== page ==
The conference committee for the payroll tax cut is on a road to nowhere, and it’s clear that the House and Senate leadership will have to step in if the payroll tax cut, unemployment insurance and the doctor’s fix will get extended beyond the end of the month.

House Ways and Means Committee Chairman Dave Camp’s private assessment of the payroll tax debate is pretty bleak.

Late Monday afternoon in Speaker John Boehner’s office, the Michigan Republican told House GOP leadership that the negotiations to extend the tax holiday seem like a replay of the disastrous deficit supercommittee, according to several sources present.

Democrats are dragging out negotiations because they think it helps them politically, and Senate Majority Leader Harry Reid (D-Nev.) won’t let Sen. Max Baucus (D-Mont.) cut a deal, Camp told GOP leaders, according to the sources. No one besides Baucus, Camp said, is willing to make the decisions necessary to move forward — two assessments not shared by Democrats.

I don’t view Camp as a reliable narrator. But it’s clear that the gulf between the two parties on this issue is pretty wide. Republicans, already fearing an actual recovery that will help the President in November, are split on whether to extend the payroll tax measure, with some members of the GOP wary of giving the President a “win” and others wanting to get the issue over with before risking another debacle like what we saw at the end of last year. Some Republicans have dug in over ancillary issues like voiding the EPA boiler rule as part of the deal. And nobody really knows how to get enough in pay-fors to offset the bill’s cost, which could be as high as $160 billion.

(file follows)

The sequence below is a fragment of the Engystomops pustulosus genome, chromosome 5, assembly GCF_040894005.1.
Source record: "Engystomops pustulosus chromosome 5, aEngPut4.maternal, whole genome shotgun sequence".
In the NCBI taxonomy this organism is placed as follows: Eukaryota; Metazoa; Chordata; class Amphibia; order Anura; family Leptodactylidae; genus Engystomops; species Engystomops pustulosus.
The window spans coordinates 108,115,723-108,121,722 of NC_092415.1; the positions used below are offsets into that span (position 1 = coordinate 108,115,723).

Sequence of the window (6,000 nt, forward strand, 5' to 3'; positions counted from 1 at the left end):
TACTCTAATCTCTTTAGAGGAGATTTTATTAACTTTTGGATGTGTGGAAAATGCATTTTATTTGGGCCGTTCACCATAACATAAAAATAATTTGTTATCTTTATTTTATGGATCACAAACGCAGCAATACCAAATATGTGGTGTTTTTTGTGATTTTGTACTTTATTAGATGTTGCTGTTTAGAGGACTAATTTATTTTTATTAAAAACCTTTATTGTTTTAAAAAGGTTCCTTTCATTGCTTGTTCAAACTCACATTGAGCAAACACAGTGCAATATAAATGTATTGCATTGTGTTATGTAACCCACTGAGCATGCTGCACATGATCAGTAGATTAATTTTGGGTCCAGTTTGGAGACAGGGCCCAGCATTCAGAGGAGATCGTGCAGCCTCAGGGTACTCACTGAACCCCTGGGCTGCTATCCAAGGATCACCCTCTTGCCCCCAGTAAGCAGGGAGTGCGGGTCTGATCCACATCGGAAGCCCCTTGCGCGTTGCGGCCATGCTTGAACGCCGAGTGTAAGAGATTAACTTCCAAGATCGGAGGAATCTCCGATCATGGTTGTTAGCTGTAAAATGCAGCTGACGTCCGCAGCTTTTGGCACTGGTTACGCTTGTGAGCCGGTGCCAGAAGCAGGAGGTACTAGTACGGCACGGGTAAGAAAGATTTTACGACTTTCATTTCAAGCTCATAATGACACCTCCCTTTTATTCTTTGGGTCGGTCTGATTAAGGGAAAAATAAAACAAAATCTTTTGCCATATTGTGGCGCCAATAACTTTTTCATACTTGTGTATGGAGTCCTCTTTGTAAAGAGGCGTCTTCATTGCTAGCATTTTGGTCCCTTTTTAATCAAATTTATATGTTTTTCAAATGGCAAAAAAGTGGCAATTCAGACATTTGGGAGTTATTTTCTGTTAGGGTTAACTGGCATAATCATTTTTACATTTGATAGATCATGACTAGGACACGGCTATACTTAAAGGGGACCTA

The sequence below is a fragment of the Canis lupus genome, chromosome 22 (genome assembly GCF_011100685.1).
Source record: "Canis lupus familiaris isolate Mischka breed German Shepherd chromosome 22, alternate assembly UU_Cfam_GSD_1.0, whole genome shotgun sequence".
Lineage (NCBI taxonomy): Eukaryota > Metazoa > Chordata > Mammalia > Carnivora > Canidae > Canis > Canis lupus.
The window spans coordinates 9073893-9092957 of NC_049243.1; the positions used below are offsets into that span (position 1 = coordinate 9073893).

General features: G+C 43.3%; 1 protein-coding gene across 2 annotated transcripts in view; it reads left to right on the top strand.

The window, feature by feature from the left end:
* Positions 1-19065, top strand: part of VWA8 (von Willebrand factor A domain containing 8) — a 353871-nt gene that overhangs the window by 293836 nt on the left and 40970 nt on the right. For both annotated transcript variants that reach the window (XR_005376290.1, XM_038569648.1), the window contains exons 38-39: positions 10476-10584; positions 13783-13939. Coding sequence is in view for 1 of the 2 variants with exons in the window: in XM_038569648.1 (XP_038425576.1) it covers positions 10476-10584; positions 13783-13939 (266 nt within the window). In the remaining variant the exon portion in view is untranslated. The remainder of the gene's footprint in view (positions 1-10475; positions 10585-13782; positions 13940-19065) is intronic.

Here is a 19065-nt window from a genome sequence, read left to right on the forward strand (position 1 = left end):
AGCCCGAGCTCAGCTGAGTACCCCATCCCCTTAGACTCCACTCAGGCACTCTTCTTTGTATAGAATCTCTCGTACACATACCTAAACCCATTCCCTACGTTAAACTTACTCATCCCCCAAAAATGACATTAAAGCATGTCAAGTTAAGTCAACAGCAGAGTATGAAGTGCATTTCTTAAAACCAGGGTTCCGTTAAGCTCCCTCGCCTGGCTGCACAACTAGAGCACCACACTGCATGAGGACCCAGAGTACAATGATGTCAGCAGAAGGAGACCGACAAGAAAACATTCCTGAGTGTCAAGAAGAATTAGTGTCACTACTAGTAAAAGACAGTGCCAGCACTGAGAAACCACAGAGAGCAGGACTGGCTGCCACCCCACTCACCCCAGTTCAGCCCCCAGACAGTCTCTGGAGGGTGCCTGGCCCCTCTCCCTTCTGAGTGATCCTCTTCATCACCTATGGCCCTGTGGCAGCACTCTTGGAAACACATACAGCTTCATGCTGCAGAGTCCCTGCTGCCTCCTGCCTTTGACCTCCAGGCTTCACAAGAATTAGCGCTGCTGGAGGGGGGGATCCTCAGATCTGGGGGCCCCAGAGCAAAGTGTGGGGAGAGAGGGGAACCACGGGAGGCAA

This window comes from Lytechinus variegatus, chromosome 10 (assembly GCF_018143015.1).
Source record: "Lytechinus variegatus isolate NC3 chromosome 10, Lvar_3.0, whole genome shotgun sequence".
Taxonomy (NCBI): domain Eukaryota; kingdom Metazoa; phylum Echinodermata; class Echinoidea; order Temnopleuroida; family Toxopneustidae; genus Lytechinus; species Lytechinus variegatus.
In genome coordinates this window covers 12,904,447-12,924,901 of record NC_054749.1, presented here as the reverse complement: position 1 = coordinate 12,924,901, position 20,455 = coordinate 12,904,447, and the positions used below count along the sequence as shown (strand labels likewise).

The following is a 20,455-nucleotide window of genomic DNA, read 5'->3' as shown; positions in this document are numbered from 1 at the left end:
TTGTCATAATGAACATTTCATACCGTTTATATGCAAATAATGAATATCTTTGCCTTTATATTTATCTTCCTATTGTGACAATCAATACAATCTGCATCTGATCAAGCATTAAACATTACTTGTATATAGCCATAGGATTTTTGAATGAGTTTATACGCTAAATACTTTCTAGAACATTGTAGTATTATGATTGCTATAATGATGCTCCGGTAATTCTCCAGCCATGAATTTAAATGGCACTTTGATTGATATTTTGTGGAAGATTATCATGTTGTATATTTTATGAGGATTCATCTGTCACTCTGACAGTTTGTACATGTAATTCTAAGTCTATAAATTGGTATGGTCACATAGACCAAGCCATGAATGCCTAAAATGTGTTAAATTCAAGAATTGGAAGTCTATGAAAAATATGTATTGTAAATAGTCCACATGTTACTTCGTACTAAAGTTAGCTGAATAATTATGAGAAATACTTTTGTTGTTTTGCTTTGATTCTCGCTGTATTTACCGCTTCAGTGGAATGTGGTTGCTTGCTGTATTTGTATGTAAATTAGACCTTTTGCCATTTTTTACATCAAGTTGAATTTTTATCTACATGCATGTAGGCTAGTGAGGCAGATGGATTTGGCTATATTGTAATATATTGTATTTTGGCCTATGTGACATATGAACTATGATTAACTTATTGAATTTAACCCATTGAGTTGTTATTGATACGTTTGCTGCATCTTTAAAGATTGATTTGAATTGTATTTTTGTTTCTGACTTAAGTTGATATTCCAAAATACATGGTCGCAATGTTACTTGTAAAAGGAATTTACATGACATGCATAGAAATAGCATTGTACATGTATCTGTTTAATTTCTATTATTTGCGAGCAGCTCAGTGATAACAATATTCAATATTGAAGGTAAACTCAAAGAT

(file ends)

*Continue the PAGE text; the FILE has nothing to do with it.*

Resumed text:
Because this extends to the doctor’s fix to avoid a sharp cut in Medicare reimbursement rates, it ties in the health care issue as well, which has been a source of major contention on Capitol Hill. A ten-year doc fix to permanently reset the reimbursement rates would cost $300 billion, and while the idea of using a cap on war funding to pay for it is attractive to some, that deal has not yet come together. In particular, Camp has vetoed the idea, saying that the conference committee can only resolve differences between the House and Senate bills, and because the war funding issue didn’t appear in either, it stands “outside the scope” of the committee’s work.

That means that the easiest and most agreeable pay-for cannot get used, at least according to Camp. Which makes the resolution a much steeper climb. This also increases leverage for the pay-fors that Republicans want to use, like a federal pay freeze and cuts to the federal workforce.

The possibility exists for agreeing to a number of smaller pay-fors and reducing the time frame of the payroll tax cut, extended UI and the doc fix. But the larger possibility, it seems, is that the House and Senate leadership, along with the White House, will have to get involved in the negotiations in order for them to pass. And that could wind up as a replay of last December, with John Boehner making deals his caucus opposes, reneging on them, only to flip back at the last minute due to negative publicity.

Alternatively, everything could expire. We only have a little over three weeks to go.